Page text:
18 September 2014 | News | By BioSpectrum Bureau
Do India's bad quality drugs end up in Africa?
17.5 percent of TB drug rifampicin sold in Africa, tested substandard
Singapore: According to a research conducted by the National Bureau of Economic Research, some generic drugs sent from India to Africa are of lower quality, when compared to the same medicines sent to other countries like Russia and China. Tests conducted on 1,470 samples indicated that two widely used antibiotics and two TB treatments, sold in Africa do not contain enough active pharmaceutical ingredient in it.
Researchers said, "Inferior versions can be fatal and may promote drug resistance that undermines the future effectiveness of even good quality medicines." FDA has so far banned 36 units in India on grounds of faking and manipulating tests. The list includes even big names like Sun pharma and Ranbaxy.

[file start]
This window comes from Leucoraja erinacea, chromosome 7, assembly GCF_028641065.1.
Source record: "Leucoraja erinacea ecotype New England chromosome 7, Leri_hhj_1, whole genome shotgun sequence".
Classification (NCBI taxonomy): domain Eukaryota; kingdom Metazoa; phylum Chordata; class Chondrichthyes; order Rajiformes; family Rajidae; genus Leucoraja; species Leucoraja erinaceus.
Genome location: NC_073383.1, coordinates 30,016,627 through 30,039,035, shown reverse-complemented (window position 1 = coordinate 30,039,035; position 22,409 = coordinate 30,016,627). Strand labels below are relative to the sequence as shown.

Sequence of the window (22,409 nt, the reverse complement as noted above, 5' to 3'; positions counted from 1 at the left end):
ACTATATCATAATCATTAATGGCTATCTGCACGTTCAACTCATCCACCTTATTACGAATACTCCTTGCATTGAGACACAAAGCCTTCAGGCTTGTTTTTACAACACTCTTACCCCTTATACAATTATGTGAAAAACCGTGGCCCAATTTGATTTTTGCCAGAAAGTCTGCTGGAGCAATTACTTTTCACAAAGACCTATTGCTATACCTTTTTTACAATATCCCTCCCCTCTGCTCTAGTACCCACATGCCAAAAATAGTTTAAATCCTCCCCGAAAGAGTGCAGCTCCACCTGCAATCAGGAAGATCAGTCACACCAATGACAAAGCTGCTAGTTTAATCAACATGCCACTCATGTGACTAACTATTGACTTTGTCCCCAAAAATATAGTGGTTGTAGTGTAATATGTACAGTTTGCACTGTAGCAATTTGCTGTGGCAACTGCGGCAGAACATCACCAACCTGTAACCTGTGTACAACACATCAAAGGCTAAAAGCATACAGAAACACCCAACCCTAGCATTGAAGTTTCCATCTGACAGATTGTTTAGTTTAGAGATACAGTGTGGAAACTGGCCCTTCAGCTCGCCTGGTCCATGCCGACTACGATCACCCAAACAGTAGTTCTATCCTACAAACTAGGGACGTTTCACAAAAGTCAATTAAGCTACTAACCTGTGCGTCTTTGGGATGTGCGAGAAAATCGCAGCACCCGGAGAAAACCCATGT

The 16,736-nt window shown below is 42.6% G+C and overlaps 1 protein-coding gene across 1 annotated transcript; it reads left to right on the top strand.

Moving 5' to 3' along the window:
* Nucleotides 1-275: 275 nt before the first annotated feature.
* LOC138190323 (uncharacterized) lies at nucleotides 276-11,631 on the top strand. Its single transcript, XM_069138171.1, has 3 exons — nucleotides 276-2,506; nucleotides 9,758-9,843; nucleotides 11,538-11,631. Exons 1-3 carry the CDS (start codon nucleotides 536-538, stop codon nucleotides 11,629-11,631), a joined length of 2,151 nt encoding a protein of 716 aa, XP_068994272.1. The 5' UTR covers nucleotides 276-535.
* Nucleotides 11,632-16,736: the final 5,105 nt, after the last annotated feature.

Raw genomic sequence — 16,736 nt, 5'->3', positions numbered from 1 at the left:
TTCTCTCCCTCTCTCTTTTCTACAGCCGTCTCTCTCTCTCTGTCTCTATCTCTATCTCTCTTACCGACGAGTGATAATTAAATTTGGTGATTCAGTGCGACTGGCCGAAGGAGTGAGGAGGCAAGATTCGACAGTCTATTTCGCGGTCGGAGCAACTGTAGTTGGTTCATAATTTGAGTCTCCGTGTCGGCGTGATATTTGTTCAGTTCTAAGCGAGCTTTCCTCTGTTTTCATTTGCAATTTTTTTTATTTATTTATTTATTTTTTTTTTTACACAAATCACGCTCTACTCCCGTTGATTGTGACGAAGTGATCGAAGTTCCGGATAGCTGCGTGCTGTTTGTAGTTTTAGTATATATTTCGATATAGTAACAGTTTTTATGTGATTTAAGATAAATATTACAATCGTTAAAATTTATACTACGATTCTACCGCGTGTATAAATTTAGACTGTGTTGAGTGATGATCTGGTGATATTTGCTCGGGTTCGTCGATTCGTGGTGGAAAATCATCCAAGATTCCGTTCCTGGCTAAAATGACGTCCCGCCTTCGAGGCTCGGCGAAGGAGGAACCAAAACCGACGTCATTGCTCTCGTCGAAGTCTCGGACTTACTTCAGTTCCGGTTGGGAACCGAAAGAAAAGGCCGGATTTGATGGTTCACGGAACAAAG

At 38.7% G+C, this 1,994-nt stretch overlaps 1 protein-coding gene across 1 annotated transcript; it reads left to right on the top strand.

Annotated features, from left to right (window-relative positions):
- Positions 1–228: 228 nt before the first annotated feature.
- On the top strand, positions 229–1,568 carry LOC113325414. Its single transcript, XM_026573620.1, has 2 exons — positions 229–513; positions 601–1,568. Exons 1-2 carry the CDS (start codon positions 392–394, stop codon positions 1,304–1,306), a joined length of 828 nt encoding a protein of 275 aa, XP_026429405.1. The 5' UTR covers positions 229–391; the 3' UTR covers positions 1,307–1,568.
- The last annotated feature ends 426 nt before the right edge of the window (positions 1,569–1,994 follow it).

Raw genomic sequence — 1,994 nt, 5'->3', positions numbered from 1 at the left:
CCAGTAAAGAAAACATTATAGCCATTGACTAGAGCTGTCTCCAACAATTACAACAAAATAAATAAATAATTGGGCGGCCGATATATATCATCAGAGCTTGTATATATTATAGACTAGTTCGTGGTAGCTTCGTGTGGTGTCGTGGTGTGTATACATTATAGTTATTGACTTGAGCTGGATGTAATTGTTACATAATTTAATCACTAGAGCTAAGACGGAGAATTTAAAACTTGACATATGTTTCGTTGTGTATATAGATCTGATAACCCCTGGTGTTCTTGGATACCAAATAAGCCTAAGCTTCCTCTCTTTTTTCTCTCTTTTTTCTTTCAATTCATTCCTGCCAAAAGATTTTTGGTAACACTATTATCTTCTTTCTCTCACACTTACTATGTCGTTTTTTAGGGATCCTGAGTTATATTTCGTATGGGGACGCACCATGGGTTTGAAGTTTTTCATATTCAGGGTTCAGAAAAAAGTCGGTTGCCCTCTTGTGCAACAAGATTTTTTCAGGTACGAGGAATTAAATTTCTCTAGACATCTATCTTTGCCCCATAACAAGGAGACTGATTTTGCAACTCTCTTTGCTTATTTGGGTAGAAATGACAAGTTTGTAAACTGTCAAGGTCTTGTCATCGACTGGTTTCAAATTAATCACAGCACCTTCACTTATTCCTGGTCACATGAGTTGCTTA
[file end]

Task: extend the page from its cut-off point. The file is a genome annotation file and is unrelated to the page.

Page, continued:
Though the research paper did not cite any names, it clearly stated that lack of appropriate regulations in African countries were an advantage to dump India's worst quality drugs in their markets. Study showed that 17.5 percent of tuberculosis therapy rifampicin sold in Africa tested substandard, which means the drug has less than 80 percent of the active ingredient that it must contain.
Authors mentioned, "The risk of being caught in Africa is low because those countries are typically poorer, have a less educated population and do not function well in regulating drug quality. Making poor-quality antibacterials can be a lucrative business because the quality problem is hard to detect by end-users."